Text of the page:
Jazz Cartier's Major Label Debut 'Fleurever' Is About to Change the Canadian Game

"Collaboration is a good thing [but] this is my story. I don't feel like people will want to hear a fucking album full of features"
Jazz Cartier's Major Label Debut 'Fleurever' Is About to Change the Canadian Game
Photo: Jeremy Rodney-Hall
Though a debut album is usually the first introduction a mainstream listener has to a new artist, it in no way means an artist is new. This is especially true in the case of Toronto rapper Jazz Cartier. His presence on the Canadian scene — whether you're familiar with his music or not — has been inescapable. Though he's remained one hit away from the mainstream frenzy he's destined for, his major label debut, Fleurever, the followup to 2016's Juno Award-winning Hotel Paranoia, is poised to change everything.
 
For fans who have been following the rapper from day one, the album is Cartier at his best, though brighter, evolved and more polished. "Putting it together was not easy at all," the 25-year-old rapper tells Exclaim! "There's a lot of pressure, but it's pressure I put on myself.
 
"I'm a perfectionist, but you can only try to be perfect for so long," he says. "I think there's beauty in seeing the imperfections and the flaws that a human has. Fleurever started off as just a cool title, but the process [of recording the album] was a learning experience — a spiritual thing. I became in tune with myself as a person and as a man."
 
A big part of that self-discovery is audible and thematically felt throughout the project. Jazz feels more — among other things — happy. "I'm not in a dark place in my life anymore," he admits. "While recording my older music, I had a big chip on my shoulder, like I was pitting myself against the world. That's not healthy. I think for the first time, I [really] had fun creating an album. I feel like I got better at making music.
 
"I started this album much in the same way as my others," he continues. "The first two versions of this project were just me being all serious. Then I just started to [really] align myself with the music."
 
While he speaks, it's easy to pick up on how humble Cartier indeed is; it's an admirably sombre trait considering the immense (if indirect) influence he's had on the urban music scene since his infamous 2017 Juno win. While accepting his award during an untelevised gala, he took the opportunity to call out Canadian radio for ultimately sleeping on their homegrown talent — a position he still feels strongly about. "Canadian radio is gonna have to stop bullshitting and start playing our own on our radio, so these kids don't feel the need to go to the States to make it or get heard," he wrote via Instagram after his win.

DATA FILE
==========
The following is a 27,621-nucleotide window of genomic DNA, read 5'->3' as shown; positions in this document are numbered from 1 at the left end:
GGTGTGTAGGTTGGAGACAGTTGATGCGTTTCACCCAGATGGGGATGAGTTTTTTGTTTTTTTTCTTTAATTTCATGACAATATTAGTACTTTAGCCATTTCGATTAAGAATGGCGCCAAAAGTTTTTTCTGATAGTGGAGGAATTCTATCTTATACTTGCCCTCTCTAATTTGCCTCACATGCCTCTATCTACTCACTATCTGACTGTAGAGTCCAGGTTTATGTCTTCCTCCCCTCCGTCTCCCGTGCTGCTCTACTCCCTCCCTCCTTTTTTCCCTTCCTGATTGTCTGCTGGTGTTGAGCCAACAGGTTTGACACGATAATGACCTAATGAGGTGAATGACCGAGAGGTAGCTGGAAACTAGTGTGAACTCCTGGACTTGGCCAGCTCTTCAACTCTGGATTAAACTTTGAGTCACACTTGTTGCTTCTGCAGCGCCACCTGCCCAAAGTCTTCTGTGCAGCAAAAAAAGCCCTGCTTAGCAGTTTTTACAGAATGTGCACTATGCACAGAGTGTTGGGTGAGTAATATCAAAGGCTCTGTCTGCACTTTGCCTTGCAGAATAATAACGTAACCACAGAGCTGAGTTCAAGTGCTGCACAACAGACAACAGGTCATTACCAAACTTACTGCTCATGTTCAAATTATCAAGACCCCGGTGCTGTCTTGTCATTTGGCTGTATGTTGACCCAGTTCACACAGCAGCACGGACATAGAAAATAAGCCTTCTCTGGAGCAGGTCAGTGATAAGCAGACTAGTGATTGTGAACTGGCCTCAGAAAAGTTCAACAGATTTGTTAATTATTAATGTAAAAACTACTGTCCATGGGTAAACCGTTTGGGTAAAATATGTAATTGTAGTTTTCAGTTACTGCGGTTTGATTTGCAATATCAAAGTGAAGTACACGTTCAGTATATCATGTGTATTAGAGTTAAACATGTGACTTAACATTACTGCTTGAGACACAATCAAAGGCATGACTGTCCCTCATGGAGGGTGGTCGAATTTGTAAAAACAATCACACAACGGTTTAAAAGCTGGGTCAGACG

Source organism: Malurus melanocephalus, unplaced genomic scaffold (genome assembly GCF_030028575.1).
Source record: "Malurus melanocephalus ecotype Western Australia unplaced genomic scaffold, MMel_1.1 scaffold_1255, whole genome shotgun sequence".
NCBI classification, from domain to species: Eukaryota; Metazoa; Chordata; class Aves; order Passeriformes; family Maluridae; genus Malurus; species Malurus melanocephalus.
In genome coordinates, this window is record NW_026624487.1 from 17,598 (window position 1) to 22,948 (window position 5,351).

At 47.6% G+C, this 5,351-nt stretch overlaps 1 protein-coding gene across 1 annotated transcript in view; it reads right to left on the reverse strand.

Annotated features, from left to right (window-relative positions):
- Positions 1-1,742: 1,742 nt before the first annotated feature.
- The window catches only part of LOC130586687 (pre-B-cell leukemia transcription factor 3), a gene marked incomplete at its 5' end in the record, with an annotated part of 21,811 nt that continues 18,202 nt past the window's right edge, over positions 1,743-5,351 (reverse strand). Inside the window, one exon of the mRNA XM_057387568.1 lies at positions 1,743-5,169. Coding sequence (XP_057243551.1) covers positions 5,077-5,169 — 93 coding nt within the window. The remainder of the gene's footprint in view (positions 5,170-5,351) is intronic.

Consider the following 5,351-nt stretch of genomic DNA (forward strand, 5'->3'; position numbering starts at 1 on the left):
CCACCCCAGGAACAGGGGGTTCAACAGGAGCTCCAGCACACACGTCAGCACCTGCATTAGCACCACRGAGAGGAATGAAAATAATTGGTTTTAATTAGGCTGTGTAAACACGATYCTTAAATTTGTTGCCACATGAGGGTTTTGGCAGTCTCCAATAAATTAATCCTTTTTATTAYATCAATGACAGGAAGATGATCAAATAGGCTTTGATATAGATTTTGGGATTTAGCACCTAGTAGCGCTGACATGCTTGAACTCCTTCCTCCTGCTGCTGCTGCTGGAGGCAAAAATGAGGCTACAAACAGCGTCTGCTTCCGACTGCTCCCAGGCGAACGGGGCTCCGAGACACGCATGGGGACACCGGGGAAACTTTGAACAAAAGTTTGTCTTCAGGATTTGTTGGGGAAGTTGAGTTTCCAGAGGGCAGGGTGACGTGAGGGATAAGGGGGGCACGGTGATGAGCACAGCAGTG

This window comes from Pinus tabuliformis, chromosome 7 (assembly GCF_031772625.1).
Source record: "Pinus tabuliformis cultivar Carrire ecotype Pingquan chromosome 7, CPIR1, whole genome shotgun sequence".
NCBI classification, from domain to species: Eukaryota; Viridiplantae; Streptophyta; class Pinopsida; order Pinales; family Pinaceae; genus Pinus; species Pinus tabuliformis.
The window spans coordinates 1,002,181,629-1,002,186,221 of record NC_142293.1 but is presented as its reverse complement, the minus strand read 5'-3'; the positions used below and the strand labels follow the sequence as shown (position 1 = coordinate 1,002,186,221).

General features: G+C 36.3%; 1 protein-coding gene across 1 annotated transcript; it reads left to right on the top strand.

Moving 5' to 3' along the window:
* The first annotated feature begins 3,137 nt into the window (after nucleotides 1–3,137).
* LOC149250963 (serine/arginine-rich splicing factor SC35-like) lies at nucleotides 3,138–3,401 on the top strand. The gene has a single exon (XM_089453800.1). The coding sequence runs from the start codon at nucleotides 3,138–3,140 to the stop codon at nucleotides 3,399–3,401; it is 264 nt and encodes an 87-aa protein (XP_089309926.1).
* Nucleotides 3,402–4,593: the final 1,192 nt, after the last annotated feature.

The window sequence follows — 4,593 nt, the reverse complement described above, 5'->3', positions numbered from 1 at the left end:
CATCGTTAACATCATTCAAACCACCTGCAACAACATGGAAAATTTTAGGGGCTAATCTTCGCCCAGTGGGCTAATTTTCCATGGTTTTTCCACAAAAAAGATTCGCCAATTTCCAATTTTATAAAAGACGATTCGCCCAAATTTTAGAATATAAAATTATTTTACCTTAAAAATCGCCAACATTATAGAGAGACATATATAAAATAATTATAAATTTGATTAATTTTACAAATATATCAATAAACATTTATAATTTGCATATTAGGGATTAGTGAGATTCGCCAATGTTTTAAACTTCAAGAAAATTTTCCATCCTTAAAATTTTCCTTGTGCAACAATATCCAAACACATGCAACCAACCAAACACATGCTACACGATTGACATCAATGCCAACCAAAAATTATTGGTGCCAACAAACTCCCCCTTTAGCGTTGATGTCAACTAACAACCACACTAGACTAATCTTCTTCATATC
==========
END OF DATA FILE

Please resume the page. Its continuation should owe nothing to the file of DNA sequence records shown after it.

"Canadian media is out of touch," he says frankly. "They don't know what's going on. They don't have a pulse on what's going on." It appears as though his criticism was taken to heart — the following year, the Junos televised the rap award categories, even enlisting the cast of one of the nation's most revered '90s hip-hop anthems, "Northern Touch," to present it. As well, 93.5 The Move (formerly FLOW) began to dedicate airtime specifically to play local talent. "I'm happy that everyone's getting their shine," Cartier says.
 
"I'm pretty sure that stemmed from that thing I said at the Junos," he adds. "I'm just happy people are starting to like realize that you can't keep running the same charade forever and not get caught out on your bullshit."
 
Another prominent focus Cartier seems to have stuck to is a non-reliance on features or American talent to fast-track or bolster his success. "This is my therapy," he says. "Yeah, collaboration is a good thing, and I have songs with bigger artists that I choose not to put out, because this is my story. I've waited two years for this project; I don't feel like people will want to hear a fucking album full of features."
 
He is cognizant of the precedent he's set for a new generation of talented Canadian artists. "I do feel like what I'm doing is important and I do feel like kids from the city can get inspired. Not everything happens overnight — the faster it comes, the quicker it goes. I'm enjoying this process that I'm going through right now throughout the ups and downs. This is the shit that keeps you sane and keeps you humble. I never want to forget this phase in my life."
 
That being said, Jazz Cartier is acutely aware of the grandeur of his new work. "I'm over my humble phase right now," he says with a hint of pride in his voice. "Now it's time to turn up."
 
Fleurever is available July 27 via Universal.